Dugout Central Challenge Updated Update
Before the season began, Dugout Central staff and readers were challenged to predict win totals for all thirty MLB teams. A total of five entries were received. For details about the contest rules. [Author note: I misplaced John Bowen's and forgot to include him in the original article, as John very politely pointed out to me. He has now been added, although he may wish that he'd left well enough alone.]
Here are the predictions, by division, in alphabetical order. The Over/Under win totals from the Las Vegas Hilton are also shown.
|Jon Ellis (Seven)||90||80||79||95||86|
In the NL East the Phillies are favored by everyone except for Bob, who chose Washington. The Mets are expected to be mediocre to bad by everyone.
|Jon Ellis (Seven)||70||85||69||85||67||85|
We have the NL Central as a three-horse race, with St. Louis, Cincinnati, and Milwaukee all getting first-place votes. Houston is expected to trail the field, although by varying degrees.
|Jon Ellis (Seven)||85||72||83||69||87|
The Giants got three first-place votes, the Dodgers two and the Dbacks one. San Diego is the clear favorite to claim the cellar. John and I are the only ones to have the Dodgers under .500 and the Rockies over .500 (which at the moment is not looking so good).
Wild card votes were all over the map, with Arizona, Atlanta, Cincinnati, Colorado, Miami, Milwaukee, Philadelphia, and St. Louis all getting a vote or part of a vote — there were some wild card ties, and the contestants were not asked explicitly to choose a wild card team.
Jon Ellis had the most extreme NL picks, predicting the Rockies to win only 72 games, both 7 games below any other prediction. We were mostly in agreement on the Brewers, as our picks differed by at most 3 games for Milwaukee.
As a group we predicted the Cardinals to win 1.8 games more than the Vegas line, our most optimistic choice. (Note that the Vegas line averaged 81.7 wins, so apparently bettors in general are slightly optimistic.] We were most pessimistic on the Giants, 3.3 games below the Vegas line. Overall, our average predictions were fairly close to the Over/Under number.
For the AL we have:
|Jon Ellis (Seven)||68||86||90||94||83|
We favor the Yankees and Rays to win the AL East. The Orioles are expected to be mediocre to bad by everyone.
|Jon Ellis (Seven)||79||72||95||74||78|
We are unanimous on the Tigers to win the AL Central, the only division where we all agree on a division winner. As a testament to the weakness of this division, the White Sox, Indians, Royals, and Twins all got votes to finish in last or tie for last.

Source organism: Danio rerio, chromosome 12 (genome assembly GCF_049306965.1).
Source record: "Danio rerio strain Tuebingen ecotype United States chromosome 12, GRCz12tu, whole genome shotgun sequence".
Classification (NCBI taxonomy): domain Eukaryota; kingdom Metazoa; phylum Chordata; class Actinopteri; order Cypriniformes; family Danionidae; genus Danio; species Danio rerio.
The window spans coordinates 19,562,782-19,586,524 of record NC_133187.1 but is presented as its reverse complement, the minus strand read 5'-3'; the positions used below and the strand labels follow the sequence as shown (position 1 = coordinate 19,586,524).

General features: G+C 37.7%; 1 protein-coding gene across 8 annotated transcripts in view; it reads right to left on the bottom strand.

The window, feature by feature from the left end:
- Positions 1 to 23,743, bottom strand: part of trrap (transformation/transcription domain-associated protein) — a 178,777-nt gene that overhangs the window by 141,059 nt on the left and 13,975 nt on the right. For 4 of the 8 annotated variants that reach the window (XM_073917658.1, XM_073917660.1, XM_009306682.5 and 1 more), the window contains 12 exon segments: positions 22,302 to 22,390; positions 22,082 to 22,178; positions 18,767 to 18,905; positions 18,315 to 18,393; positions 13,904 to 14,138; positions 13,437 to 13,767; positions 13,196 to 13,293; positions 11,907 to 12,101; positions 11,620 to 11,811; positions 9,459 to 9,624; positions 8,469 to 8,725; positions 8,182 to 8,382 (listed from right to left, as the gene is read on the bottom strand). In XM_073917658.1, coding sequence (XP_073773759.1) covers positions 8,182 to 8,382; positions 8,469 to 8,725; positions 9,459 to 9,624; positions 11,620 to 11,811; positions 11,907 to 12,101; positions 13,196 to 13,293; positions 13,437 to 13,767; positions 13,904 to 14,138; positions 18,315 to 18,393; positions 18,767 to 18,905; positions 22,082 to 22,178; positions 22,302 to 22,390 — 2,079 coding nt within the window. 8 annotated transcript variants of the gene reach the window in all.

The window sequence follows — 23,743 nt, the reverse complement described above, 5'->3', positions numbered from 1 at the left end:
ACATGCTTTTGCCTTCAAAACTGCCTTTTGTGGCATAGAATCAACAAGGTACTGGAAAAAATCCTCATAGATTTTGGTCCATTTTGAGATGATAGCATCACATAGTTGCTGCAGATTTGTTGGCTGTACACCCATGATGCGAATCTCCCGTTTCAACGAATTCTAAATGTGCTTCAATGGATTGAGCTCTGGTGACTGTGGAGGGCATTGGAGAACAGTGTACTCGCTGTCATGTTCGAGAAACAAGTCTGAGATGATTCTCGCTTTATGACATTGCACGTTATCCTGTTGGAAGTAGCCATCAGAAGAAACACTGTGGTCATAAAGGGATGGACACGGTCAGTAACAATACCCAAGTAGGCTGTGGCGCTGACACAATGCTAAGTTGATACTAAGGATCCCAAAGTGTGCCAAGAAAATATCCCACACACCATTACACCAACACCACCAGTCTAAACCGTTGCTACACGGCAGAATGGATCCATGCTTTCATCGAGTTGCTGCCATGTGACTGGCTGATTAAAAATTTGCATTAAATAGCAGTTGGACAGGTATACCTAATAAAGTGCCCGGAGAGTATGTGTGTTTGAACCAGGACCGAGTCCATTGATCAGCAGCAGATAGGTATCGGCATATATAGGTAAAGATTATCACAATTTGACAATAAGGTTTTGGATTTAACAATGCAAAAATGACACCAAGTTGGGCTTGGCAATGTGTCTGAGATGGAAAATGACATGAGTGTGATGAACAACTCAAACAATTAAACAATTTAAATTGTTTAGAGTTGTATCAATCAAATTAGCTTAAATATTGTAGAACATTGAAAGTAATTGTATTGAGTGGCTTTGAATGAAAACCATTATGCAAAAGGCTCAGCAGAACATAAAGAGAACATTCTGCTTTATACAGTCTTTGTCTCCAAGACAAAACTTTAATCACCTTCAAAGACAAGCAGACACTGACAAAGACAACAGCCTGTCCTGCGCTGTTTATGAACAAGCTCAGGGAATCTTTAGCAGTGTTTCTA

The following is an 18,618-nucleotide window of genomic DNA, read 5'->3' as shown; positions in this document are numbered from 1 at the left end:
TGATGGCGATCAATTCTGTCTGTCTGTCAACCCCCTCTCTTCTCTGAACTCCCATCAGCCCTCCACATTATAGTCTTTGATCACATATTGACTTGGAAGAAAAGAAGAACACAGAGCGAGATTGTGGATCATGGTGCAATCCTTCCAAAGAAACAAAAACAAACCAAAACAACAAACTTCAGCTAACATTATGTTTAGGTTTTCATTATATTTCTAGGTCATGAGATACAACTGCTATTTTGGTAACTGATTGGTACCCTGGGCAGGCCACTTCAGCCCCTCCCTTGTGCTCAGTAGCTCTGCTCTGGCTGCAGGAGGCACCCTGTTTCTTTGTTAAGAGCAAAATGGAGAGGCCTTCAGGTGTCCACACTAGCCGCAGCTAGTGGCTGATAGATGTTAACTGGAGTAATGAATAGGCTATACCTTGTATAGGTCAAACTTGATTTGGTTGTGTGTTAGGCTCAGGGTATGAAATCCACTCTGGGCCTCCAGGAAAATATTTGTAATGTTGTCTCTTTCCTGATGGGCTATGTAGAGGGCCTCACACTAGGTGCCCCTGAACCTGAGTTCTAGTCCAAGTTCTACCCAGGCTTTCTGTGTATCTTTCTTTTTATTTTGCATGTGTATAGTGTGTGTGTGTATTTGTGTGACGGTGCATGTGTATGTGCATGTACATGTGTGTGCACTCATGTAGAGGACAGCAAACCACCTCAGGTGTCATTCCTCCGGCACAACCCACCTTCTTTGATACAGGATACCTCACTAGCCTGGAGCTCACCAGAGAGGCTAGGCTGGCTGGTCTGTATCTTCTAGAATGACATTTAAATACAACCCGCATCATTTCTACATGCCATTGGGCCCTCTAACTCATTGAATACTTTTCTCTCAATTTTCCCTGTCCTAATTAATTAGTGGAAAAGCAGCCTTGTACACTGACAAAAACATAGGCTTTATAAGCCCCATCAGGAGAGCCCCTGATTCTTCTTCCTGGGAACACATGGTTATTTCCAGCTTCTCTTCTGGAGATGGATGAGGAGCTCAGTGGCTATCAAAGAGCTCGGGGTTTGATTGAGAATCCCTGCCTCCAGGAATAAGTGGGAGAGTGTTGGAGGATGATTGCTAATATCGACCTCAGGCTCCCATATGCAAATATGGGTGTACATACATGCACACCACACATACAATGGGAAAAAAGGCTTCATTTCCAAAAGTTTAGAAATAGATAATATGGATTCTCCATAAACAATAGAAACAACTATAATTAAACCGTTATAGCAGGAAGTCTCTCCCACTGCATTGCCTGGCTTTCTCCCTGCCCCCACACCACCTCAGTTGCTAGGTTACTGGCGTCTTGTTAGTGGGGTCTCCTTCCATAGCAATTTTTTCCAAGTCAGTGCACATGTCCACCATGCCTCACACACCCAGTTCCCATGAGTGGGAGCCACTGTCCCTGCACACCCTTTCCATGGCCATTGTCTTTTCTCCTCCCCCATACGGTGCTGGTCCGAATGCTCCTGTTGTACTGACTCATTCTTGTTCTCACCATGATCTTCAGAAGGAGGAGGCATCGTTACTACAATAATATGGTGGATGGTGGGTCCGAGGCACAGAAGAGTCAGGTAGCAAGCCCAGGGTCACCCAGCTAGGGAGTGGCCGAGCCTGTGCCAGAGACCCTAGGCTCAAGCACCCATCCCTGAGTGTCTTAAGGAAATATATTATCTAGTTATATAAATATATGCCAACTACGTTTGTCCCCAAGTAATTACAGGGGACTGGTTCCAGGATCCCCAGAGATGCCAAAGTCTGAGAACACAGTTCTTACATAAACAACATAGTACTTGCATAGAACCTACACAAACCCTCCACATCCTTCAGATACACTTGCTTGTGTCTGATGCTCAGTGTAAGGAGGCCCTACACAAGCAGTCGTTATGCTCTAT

|Jon Ellis (Seven)||96||67||66||95|
As might be expected, the Angels and Rangers were our choices for division winner, and the A’s and Mariners are predicted to trail by a wide margin in the AL West.
We were almost unanimous on which five teams will make the playoffs in the AL – Anaheim, Detroit, New York, Tampa Bay, and Texas. John and I were the only exceptions, predicting the Red Sox to beat out the Rays for the second wild card spot.
Bob Owens had the most extreme AL picks, predicting the Mariners to win 77 games, both 7 games above any other prediction. We were mostly in agreement on Anaheim, Boston, and Toronto, as our picks differed by at most 6 games.
As a group we predicted the Rays to win 3.7 games more than the Vegas line, our most optimistic choice. We were most pessimistic on the A’s, 5.7 games below the Vegas line. Overall, our average predictions in the AL were fairly close to the Over/Under number, although not quite as much as in the NL.
So, how are our predictions doing so far? There are two different contests – one uses average win difference (AWD) and the other root mean square difference (RMSD). The difference scores are projected to the end of the season in two ways – extrapolate the current team wins to 162 games, the other to prorate our 162-game predictions to the current number of games. One method overstates the error, while the other understates it. By taking the geometric average (square root of the product) of the two methods those effects tend to cancel out. The standings below use this combined score. In practice, the two projection methods give very similar results for the ordering, even though numerically they are far off from each other and the final scores.
The projected scores for the two contests are shown in the following table, ordered by the AWD score. All games through May 16 are included.
Also shown are the average picks for the five of us, the Over/Under line, predictions using last year’s win totals and last year’s Pythagorean wins, and the simple-minded choice of 81 wins for all teams.
Bob leads in the both contests. Jon is second in AWD, while Patrick is second in RMSD. John trails the field in both contests in the early going.
Updates will be provided periodically throughout the year using winning percentages, so there’s nowhere to hide, and may the best prognosticator win!